Sugar-sweetened beverages, most notably soft drinks and sweetened juices, are a regular part of the diets of many adolescents. Sugar-sweetened beverages make up 48 percent of added sugars in the diet, most coming from soft drinks. Adolescents enjoy more freedom than they experienced during earlier childhood, which may lead to the increased consumption of such beverages.
A recent study presented at the Annual Meeting of the Society for the Study of Ingestive Behavior found that daily consumption of beverages sweetened with high-fructose corn syrup or sugar can impair the ability to learn and remember information, particularly in adolescents.
“It’s no secret that refined carbohydrates, particularly when consumed in soft drinks and other beverages, can lead to metabolic disturbances,” noted Scott Kanosky, PhD. “However, our findings reveal that consuming sugar-sweetened drinks is also interfering with our brain’s ability to function normally and remember critical information about our environment, at least when consumed in excess before adulthood.”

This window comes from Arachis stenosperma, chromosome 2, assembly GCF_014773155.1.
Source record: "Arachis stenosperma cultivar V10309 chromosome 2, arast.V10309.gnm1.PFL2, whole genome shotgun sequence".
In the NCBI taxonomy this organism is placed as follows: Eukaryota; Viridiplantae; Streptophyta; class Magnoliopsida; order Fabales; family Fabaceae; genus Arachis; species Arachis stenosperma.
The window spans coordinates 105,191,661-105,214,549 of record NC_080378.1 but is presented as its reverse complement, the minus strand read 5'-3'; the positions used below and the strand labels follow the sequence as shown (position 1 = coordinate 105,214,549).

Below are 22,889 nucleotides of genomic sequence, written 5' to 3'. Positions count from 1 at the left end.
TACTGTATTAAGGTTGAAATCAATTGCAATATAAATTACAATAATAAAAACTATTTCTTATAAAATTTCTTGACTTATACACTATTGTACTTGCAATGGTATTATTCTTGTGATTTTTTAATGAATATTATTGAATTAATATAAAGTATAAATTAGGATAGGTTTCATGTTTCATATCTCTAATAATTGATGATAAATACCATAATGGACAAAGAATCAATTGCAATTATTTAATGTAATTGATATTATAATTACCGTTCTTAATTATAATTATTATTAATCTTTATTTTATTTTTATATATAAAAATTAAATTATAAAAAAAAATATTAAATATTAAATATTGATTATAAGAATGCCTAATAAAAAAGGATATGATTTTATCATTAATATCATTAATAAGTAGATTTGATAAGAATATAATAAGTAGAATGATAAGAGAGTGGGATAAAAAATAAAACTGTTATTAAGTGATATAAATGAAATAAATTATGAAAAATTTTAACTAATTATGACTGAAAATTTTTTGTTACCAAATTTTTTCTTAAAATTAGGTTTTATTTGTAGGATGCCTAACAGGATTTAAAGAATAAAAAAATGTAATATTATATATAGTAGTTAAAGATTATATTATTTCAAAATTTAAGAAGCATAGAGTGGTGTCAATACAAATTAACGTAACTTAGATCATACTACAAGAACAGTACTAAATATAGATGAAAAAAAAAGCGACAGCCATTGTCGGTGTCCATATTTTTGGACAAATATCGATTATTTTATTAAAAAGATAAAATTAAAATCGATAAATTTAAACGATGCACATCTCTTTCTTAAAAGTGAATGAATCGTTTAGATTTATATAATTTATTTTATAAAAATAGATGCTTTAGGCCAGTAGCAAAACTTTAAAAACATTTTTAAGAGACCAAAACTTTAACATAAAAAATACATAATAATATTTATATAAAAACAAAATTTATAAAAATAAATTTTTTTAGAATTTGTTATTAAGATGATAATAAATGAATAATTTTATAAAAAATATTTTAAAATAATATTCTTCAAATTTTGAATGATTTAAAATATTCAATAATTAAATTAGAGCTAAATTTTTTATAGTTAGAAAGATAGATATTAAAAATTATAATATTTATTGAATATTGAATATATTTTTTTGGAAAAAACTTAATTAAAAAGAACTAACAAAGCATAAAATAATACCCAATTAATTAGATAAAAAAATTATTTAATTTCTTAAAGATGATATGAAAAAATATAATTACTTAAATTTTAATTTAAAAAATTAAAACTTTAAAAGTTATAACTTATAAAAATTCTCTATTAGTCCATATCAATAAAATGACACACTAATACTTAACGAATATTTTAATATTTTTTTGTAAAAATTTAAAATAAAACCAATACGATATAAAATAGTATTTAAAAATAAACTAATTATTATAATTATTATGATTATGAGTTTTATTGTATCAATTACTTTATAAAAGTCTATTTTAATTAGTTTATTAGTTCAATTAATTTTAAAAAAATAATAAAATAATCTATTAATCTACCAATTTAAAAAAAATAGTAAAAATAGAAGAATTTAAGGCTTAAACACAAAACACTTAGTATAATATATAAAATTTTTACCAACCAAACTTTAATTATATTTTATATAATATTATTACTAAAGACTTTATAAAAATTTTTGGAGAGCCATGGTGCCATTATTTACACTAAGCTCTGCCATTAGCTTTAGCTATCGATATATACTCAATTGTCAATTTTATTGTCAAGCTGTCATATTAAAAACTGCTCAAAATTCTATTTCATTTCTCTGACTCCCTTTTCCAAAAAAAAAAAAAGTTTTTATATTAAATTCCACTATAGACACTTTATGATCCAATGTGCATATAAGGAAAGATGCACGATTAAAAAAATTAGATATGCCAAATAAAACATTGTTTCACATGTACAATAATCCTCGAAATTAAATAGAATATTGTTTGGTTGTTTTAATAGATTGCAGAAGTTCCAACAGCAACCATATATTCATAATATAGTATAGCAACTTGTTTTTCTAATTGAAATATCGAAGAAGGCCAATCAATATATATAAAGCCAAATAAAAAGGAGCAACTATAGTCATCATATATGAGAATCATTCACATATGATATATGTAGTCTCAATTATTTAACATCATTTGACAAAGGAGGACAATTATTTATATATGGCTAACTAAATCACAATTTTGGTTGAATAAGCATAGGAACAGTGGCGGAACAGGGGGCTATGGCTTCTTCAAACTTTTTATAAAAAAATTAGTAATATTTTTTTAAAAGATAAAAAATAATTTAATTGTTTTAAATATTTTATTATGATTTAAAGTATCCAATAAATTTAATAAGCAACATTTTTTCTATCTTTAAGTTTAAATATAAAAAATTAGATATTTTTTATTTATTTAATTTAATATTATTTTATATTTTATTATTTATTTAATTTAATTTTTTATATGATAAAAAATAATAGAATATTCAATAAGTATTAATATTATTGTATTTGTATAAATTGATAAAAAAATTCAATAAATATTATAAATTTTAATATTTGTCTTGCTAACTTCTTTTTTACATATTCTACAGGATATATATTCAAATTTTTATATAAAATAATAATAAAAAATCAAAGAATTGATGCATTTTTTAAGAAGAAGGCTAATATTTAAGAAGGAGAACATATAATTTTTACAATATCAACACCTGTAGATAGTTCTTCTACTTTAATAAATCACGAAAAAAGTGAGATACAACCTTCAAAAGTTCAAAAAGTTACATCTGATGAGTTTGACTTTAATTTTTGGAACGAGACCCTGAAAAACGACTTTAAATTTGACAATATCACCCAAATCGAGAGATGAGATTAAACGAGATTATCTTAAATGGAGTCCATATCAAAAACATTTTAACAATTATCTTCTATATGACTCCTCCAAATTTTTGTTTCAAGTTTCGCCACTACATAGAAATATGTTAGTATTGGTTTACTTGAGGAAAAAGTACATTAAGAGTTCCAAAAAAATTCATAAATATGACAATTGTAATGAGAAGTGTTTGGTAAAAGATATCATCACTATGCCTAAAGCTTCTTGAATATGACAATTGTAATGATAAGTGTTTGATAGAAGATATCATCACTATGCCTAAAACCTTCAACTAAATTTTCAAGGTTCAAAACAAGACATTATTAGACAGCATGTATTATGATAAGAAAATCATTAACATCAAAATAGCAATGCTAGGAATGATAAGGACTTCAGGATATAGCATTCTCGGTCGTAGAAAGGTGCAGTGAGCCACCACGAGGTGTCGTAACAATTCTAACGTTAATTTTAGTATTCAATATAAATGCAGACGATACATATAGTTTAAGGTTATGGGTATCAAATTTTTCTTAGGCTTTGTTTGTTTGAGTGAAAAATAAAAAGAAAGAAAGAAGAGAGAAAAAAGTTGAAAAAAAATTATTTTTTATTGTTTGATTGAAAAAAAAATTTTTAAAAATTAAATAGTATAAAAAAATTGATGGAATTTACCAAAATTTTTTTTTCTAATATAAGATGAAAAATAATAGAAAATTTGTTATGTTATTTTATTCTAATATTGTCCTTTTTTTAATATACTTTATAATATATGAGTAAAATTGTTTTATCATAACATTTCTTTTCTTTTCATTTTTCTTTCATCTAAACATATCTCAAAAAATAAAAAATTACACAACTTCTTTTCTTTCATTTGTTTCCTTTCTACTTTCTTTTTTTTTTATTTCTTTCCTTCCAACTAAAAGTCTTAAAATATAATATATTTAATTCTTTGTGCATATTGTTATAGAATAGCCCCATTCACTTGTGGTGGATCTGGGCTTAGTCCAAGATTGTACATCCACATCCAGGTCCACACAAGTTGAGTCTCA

The researchers used an animal model in which adult and adolescent rats were given access to sugar-sweetened beverages that contained the equivalent sugar content of soft drinks. They found that sugar-sweetened beverages interfered with normal brain function memory when consumed in excess before adulthood, suggesting that this is a particular sensitive developmental period when it comes to brain health.
Adolescence is also a difficult period to make dietary changes, but reducing sugar intake is worth the trouble. For some healthy beverage options (and so much more!), check out Elana’s Pantry. Elana Amsterdam has been publishing healthy recipes on her blog for years. It’s a goldmine of goodness.
Thank you for posting this! I see it every day in my practice as a high school social worker. ADHD skyrocketing, anxiety and depression in adolescence and younger is through the roof. Posts like this and all your work on PBS help shed the light on the problem. Thank you for being a public advocate for kids!
You’re welcome Kathy! And thank YOU for also being an advocate for kids.